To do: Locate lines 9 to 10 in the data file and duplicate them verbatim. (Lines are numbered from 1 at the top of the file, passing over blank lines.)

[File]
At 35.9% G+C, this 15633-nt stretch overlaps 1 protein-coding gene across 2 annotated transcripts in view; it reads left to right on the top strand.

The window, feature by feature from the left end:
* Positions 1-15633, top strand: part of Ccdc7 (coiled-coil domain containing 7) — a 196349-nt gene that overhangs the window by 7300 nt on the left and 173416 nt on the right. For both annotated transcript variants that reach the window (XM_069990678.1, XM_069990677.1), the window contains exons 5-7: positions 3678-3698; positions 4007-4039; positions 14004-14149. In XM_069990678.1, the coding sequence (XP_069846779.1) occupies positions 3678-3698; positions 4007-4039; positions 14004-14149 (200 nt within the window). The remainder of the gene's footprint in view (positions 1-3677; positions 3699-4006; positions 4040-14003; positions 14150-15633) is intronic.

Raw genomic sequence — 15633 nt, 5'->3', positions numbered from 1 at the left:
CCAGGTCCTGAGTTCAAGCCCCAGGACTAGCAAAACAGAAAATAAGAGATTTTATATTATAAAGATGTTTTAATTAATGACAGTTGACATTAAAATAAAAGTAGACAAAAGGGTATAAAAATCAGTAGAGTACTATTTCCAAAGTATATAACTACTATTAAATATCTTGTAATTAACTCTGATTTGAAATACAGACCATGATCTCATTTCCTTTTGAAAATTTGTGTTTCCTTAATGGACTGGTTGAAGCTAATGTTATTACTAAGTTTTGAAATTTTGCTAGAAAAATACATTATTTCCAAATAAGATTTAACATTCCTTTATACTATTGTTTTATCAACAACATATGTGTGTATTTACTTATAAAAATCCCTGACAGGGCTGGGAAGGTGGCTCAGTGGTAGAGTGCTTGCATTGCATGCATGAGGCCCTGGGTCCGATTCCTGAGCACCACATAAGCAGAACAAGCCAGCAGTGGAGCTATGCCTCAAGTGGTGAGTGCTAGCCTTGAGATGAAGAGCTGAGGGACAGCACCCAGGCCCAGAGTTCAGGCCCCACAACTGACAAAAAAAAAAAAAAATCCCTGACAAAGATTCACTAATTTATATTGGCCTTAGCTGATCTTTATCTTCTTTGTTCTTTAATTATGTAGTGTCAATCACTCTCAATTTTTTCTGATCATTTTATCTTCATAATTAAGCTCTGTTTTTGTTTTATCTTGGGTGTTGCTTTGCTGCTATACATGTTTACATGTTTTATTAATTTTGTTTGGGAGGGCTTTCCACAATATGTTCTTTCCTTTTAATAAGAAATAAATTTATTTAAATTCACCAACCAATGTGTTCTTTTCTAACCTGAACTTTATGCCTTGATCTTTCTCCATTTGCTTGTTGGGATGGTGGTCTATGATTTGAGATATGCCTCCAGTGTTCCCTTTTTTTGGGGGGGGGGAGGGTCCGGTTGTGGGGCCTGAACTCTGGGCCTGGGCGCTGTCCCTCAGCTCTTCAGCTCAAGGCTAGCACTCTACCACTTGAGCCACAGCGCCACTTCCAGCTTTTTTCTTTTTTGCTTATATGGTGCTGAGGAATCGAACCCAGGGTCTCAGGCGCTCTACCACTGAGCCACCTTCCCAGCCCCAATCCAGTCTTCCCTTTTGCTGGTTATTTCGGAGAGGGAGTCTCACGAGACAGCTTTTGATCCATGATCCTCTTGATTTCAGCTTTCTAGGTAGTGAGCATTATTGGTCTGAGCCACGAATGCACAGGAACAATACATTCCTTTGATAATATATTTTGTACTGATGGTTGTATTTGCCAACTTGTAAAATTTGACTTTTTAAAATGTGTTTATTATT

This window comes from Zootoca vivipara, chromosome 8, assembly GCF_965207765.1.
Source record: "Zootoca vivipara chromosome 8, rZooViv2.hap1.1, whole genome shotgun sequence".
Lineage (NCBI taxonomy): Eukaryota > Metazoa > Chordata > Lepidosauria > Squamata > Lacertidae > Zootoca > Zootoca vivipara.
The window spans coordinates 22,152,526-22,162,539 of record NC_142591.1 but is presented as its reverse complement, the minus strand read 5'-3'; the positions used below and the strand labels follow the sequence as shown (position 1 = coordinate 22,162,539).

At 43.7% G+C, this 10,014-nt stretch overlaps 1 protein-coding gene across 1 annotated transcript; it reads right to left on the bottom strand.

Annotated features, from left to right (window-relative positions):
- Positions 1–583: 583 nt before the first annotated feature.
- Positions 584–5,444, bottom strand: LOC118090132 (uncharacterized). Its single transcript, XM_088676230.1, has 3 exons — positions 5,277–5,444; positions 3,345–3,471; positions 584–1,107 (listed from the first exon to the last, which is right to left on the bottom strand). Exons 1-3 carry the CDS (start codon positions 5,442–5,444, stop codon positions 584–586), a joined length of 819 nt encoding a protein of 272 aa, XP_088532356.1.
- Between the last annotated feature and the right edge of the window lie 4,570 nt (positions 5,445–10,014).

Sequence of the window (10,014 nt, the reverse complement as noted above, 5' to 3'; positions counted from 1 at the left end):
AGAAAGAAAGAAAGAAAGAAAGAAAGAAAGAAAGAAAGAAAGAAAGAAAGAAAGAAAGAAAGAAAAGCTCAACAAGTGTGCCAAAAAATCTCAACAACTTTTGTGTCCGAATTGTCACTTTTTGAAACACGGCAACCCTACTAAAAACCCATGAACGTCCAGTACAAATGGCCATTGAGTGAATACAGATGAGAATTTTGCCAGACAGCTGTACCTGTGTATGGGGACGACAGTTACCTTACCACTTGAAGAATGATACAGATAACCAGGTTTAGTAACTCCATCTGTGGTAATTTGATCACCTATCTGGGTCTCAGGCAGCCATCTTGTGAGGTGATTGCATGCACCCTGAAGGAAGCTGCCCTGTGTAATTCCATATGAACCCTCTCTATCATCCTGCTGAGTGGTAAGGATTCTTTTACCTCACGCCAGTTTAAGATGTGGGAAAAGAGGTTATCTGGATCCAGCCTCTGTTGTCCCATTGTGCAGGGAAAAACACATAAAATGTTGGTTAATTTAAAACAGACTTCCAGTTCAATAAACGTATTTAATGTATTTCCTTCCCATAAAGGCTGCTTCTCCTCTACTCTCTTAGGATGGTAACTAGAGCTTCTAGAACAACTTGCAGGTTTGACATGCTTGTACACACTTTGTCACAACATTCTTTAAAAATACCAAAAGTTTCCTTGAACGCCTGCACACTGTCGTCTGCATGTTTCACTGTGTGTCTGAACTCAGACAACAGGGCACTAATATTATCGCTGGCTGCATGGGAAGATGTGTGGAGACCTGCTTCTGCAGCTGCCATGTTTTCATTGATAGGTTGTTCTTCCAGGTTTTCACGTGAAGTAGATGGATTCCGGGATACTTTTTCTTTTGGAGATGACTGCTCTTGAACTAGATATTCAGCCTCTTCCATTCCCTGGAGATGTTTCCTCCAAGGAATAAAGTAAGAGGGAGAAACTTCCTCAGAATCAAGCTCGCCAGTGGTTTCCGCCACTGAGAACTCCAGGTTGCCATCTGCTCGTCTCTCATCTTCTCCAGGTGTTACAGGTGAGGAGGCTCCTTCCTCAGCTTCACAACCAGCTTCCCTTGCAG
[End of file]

The window spans coordinates 22,152,526-22,162,539 of record NC_142591.1 but is presented as its reverse complement, the minus strand read 5'-3'; the positions used below and the strand labels follow the sequence as shown (position 1 = coordinate 22,162,539).

At 43.7% G+C, this 10,014-nt stretch overlaps 1 protein-coding gene across 1 annotated transcript; it reads right to left on the bottom strand.